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Original Research: LUNG CANCER |

Impact of Preoperative Chemotherapy on Pulmonary Function Tests in Resectable Early-Stage Non-small Cell Lung Cancer

M. Patricia Rivera, MD, FCCP; Frank C. Detterbeck, MD, FCCP; Mark A. Socinski, MD, FCCP; Dominic T. Moore, PhD; Martin J. Edelman, MD; Thierry M. Jahan, MD; Rafat H. Ansari, MD; James D. Luketich, MD, FCCP; Guangbin Peng, MS; Matthew Monberg, MS; Coleman K. Obasaju, MD, PhD; Richard J. Gralla, MD
Author and Funding Information

*From the Multidisciplinary Thoracic Oncology Group (Drs. Rivera, Socinski, and Moore), Lineberger Comprehensive Cancer Center, University of North Carolina at Chapel Hill, Chapel Hill, NC; Yale Comprehensive Cancer Center (Dr. Detterbeck), Yale University, New Haven, CT; University of Maryland Greenebaum Cancer Center (Dr. Edelman), Baltimore, MD; University of California San Francisco (Dr. Jahan), San Francisco, CA; Michiana Hematology/Oncology (Dr. Ansari), South Bend, IN; University of Pittsburgh Physicians (Dr. Luketich), Pittsburgh, PA; Eli Lilly and Company (Mr. Peng, Mr. Monberg, and Dr. Obasaju) Indianapolis, IN; and North Shore-Long Island Jewish Health System (Dr. Gralla), Lake Success, NY.

Correspondence to: M. Patricia Rivera, MD, University of North Carolina Pulmonary and Critical Care Medicine, 4133 Bioinformatics, Chapel Hill, NC 27599-7248; e-mail: mprivera@med.unc.edu


This study was sponsored by Eli Lilly and Company. Preliminary results were previously presented at the 2005 American Society for Clinical Oncology meeting.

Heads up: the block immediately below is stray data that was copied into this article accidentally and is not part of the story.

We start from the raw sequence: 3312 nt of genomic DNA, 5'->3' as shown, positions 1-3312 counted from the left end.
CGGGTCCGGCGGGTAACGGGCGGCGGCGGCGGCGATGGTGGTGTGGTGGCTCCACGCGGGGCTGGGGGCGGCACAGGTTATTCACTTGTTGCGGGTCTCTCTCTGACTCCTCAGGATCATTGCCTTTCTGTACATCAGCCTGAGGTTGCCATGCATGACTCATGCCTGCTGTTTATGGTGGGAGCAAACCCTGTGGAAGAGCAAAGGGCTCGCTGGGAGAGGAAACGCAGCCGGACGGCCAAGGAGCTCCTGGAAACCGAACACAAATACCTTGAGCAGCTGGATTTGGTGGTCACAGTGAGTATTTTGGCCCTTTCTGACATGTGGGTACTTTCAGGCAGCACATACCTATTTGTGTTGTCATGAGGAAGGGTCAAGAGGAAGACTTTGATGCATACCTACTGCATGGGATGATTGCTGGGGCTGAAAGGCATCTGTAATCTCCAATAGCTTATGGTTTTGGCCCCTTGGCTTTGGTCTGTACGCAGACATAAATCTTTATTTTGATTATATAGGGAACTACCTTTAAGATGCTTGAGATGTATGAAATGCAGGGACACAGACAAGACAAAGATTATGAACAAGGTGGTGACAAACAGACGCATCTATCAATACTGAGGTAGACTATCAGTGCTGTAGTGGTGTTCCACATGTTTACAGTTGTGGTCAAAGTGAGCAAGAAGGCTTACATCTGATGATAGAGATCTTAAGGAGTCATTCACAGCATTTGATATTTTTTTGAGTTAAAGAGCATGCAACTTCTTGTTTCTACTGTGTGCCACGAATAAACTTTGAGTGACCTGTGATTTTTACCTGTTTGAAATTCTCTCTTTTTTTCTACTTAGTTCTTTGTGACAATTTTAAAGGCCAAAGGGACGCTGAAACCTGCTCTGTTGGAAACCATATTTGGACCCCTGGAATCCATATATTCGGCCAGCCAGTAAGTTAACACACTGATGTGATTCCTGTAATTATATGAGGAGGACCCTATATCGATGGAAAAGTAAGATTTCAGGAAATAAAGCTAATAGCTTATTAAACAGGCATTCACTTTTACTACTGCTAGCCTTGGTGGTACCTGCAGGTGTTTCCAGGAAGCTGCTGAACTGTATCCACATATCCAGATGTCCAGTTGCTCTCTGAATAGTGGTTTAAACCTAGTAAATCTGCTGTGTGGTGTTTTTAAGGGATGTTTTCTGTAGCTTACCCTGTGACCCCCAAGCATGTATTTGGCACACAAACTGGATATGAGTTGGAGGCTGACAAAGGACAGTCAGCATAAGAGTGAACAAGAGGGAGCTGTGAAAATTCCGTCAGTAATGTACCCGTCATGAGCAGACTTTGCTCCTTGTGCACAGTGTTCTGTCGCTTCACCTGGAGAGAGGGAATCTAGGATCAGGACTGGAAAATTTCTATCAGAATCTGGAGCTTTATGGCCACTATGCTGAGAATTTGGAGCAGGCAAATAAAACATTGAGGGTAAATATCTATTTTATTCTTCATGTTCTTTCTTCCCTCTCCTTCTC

Drs. Rivera, Detterbeck, Socinski, Moore, and Ansari have no conflicts of interest to disclose. Dr. Edelman has received consulting fees, research funds, and honoraria from Eli Lilly and Bristol-Myers Squibb. Dr. Jahan discloses consulting with Poniard and stock ownership with Biogen and Hana. Dr. Luketich has received research grants, stock, consulting fees, and honoraria from various companies. Mr. Peng discloses employment and stock ownership with Eli Lilly. Drs. Monberg and Obasaju disclose employment and stock ownership with Eli Lilly. Dr. Gralla discloses prior consulting with Eli Lilly.

Reproduction of this article is prohibited without written permission from the American College of Chest Physicians (www.chestjournal.org/site/misc/reprints.xhtml).


© 2009 American College of Chest Physicians


Chest. 2009;135(6):1588-1595. doi:10.1378/chest.08-1430
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Background:  Several chemotherapy agents, including gemcitabine and paclitaxel, have been reported to cause interstitial pneumonitis. The incidence of pulmonary toxicity from the combination of gemcitabine and paclitaxel is reported to be approximately 5%. In this report, pulmonary function test (PFT) results were analyzed from two similar randomized phase 2 trials that tested platinum and nonplatinum regimens preoperatively in patients with stage I or II non-small cell lung cancer (NSCLC).

Methods:  The regimens included gemcitabine plus carboplatin, paclitaxel, or cisplatin. PFT and dyspnea scores were obtained at baseline and postchemotherapy, and were compared to one of several secondary end points, including ability to undergo surgical resection.

Results:  Baseline PFT scores varied with smoking status. Mean levels of diffusing capacity of the lung for carbon monoxide (Dlco) adjusted for hemoglobin declined 8% from pre- to postinduction (Wilcoxon signed rank test, p < 0.0001). Changes in FVC, FEV1, and total lung capacity were not statistically significant after chemotherapy. Although 27% of patients in the study had some reduction in PFT results, only 2 of the 85 eligible patients did not undergo surgery due to PFT reduction following chemotherapy. One patient in the study experienced a clinically significant respiratory toxicity (grade 3 dyspnea). Pulmonary toxicity was only statistically associated with male gender.

Conclusion:  In the preoperative setting, gemcitabine-based chemotherapy was well tolerated. The most commonly affected PFT parameter postchemotherapy was the Dlco. Although 15% of patients had a significant reduction in the Dlco postchemotherapy, it did not correlate with clinical symptoms or affect the ability to undergo surgical resection.


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